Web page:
Springer, 2011. — 277 p.Biometrics is the study of methods for uniquely recognizing humans based upon one or more intrinsic physical or behavioral traits, including fingerprint, face, voice, gait, iris, signature, hand geometry, palm, ear, etc. Each biometric has its own relative merits, and the choice of a biometric trait for a particular application depends on a variety of issues. The inherent limitation of a single biometric can be alleviated by fusing the information presented by multiple sources. For example, the face and gait traits, or multiple images of face, or the fingerprints of the right and left index fingers of an individual may be used together to resolve the identity of an individual. A system that consolidates the evidence presented by multiple biometric sources is expected to be more reliable. Most of the current biometric systems for human recognition generally require a cooperative subject, views from certain aspects and physical contact or close proximity. These systems alone cannot reliably recognize non-cooperating individuals at a distance since it has been difficult to recognize a person from arbitrary views when one is walking at a distance in real-world changing environmental conditions. For optimal performance, a system should make use of as much information as can possibly be obtained from the available observations. Gait and face are the two available biometrics which can be easily captured on a video that is acquired from a distance. Gait is defined as the manner in which a person walks, and is one of the few biometric traits that can be used to identify non-cooperating humans at a distance. Recent advances in human gait analysis introduced a new application area of recognizing and identifying individuals, their gender, age and ethnicity (soft biometrics) and activities in a surveillance environment for security purposes. Most gait recognition algorithms attempt to extract the human silhouette in order to derive the spatio-temporal attributes of a moving individual. Hence, the selection of a good model to represent the human body is pivotal to the efficient functioning of a gait recognition system. Gait-based systems also offer the possibility of tracking an individual over an extended period of time and performing gait-based recognition in 3D with data available from multiple video streams in a surveillance network. However, gait can be affected by clothing, shoes, or environmental context. Special physical conditions such as injury can also change a person’s walking style. The large gait variation of the same person under different conditions (intentionally or unintentionally) reduces the discriminating power of gait as a biometric and it may not be as unique as fingerprint or iris, but the inherent gait characteristic of an individual still makes it irreplaceable and useful for human recognition in practical applications. Gait can be effectively utilized and combined with other biometrics for automatically detecting, recognizing and identifying individuals from a distance. Face recognition is non-intrusive, and facial attributes are one of the most common features used to recognize an individual. The applications of facial recognition vary from a static, controlled mug-shot authentication to a dynamic, uncontrolled face identification in a cluttered background. Most of the face recognition approaches are based on either the location and shape of facial attributes, such as the eyes, eyebrows, nose, lips, and chin and their spatial relationships, or the overall analysis of the face image that represents a face as a weighted combination of a number of canonical faces. While face recognition is conveniently applied, it is easily affected by several factors including illumination, expression, pose, etc. It is also questionable whether the face itself has a sufficient basis for recognizing a person from a very large number of individuals with an extremely high level of confidence. The general solution to analyze face and gait video data collected from arbitrary views is to estimate 3-D models. However, the problem of building reliable 3-D models of face and gait with non-rigid face, flexible neck and the articulated human body from low resolution video data is a challenging task. In this book, integrated face and gait recognition approaches are developed that exploit inherent characteristics of human signatures in video that is captured from a distance. Experimental results show the effectiveness of the current systems for human recognition at a distance in video. This book addresses fundamental problems associated with gait, face and integrated gait and face based human recognition in color and infrared videos acquired at a distance under real-world environments. For gait-based human recognition the book addresses the problems associated with the representation, the large intra-person variation of gait appearance under different environmental conditions, the lack of discrimination analysis for gait-based human recognition, and the difficulties associated with reliable moving human detection in various situations. Both model-free and model-based approaches are considered for individual recognition under varying contextual, environmental and carrying conditions. This includes the newly developed techniques where the both the model and the data (obtained from multiple cameras) are in 3D. Bayesian-based statistical analysis is performed to evaluate the discriminating power of gait features for human recognition. To improve the performance of moving human detection for both model-free and model-based human recognition, the information from color and infrared videos is combined using automatic image registration methods. For face recognition in video with people at a distance, the challenges are precise registration of faces in low resolution video data and the robustness of superresolution techniques to variations in pose, lighting, facial expression and the number of video frames. The book presents new video-based techniques for face profilebased recognition and three techniques for super-resolution of frontal and side facial imagery acquired from a video. These techniques are based on (a) closed-loop tracking, (b) free-form deformation, and (c) elastic registration. Objective measures, to evaluate the quality of super-resolved imagery for face recognition, are presented based on different conditions encountered during the video capture. For integrated gait and face biometrics the challenges are the development of effective techniques at different levels of abstraction. The book presents several systems that integrate information of the side view of face and gait from video data. Several fusion schemes are introduced at the match score and feature levels for the integration of super-resolved face and gait. Both face and gait recognition systems integrate information over multiple frames in a video sequence for improved performance. Part I Introduction to Gait-Based Individual Recognition at a Distance. Introduction. Part II Gait-Based Individual Recognition at a Distance. Gait Representations in Video. Model-Free Gait-Based Human Recognition in Video. Discrimination Analysis for Model-Based Gait Recognition. Model-Based Human Recognition—2D and 3D Gait. Fusion of Color/Infrared Video for Human Detection. Part III Face Recognition at a Distance in Video. Super-Resolution of Facial Images in Video at a Distance. Evaluating Quality of Super-Resolved Face Images. Part IV Integrated Face and Gait for Human Recognition at a Distance in Video. Integrating Face Profile and Gait at a Distance. Match Score Level Fusion of Face and Gait at a Distance. Feature Level Fusion of Face and Gait at a Distance. Part V Conclusions for Integrated Gait and Face for Human Recognition at a Distance in Video. Conclusions and FutureWork.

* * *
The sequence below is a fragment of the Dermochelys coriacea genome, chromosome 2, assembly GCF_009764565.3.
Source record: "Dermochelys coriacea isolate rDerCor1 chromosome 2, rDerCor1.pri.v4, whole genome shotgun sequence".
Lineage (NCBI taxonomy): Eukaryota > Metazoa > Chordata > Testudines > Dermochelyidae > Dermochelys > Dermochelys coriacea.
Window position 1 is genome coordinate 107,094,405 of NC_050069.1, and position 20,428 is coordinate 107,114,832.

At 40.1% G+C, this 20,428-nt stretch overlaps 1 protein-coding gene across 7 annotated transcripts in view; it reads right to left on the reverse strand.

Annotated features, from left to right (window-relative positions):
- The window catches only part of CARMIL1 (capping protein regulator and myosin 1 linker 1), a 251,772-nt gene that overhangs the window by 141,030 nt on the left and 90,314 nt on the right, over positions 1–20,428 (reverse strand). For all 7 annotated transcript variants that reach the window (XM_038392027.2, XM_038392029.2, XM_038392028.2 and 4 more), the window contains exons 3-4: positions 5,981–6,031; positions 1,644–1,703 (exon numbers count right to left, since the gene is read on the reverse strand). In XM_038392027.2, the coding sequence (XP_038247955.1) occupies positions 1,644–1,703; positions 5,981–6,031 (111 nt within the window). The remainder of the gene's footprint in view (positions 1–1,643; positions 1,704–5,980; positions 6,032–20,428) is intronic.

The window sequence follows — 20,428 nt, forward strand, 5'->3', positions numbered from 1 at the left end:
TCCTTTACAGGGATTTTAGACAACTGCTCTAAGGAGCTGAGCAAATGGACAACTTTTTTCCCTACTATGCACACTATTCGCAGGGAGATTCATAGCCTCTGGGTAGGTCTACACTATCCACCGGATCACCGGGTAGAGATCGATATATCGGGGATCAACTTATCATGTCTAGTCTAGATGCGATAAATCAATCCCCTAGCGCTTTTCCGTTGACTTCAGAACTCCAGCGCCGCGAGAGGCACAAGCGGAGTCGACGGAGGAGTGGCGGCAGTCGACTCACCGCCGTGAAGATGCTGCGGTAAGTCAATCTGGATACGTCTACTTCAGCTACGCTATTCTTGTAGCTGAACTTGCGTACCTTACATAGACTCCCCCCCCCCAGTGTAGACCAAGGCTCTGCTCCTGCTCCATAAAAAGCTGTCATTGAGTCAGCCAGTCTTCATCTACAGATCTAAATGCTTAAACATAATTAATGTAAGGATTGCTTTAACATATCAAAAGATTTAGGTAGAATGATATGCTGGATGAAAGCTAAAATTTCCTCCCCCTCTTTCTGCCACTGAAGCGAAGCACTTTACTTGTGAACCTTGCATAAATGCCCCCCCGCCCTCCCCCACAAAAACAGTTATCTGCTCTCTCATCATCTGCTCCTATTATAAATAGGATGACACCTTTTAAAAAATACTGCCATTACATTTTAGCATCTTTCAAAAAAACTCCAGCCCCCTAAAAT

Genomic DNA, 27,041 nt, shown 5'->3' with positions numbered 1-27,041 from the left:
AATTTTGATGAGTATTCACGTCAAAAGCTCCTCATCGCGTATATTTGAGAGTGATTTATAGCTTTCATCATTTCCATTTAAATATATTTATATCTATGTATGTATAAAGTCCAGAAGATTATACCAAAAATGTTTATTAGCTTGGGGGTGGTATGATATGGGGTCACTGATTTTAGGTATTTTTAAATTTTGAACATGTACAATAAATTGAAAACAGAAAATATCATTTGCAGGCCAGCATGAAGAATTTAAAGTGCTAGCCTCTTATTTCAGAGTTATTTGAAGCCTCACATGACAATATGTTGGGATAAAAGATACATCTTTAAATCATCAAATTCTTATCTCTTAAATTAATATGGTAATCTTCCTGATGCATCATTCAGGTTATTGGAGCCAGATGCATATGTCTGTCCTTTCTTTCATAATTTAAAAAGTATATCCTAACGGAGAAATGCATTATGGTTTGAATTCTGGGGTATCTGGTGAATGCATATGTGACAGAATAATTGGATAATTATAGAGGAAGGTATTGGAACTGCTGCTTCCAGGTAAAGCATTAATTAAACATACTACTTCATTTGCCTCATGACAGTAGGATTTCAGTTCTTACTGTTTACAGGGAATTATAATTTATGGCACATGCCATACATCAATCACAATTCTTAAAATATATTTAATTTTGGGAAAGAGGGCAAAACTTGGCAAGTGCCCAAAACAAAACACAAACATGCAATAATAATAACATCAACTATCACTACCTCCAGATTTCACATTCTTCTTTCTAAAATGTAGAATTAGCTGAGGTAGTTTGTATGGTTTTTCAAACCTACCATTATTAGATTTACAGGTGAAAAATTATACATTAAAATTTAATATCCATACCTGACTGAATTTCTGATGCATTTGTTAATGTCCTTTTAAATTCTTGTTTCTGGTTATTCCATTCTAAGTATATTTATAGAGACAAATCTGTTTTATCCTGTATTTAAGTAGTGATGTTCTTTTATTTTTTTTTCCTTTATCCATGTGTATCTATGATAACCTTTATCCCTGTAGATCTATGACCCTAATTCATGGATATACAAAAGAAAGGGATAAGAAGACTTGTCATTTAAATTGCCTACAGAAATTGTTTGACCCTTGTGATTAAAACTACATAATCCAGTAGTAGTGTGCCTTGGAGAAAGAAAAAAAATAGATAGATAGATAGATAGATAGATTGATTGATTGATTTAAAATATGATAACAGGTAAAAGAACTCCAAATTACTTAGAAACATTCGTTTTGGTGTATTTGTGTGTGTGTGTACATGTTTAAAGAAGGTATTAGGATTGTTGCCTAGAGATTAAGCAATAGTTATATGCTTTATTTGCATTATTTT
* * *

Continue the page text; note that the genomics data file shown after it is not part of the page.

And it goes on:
Чтобы скачать этот файл зарегистрируйтесь и/или войдите на сайт используя форму сверху.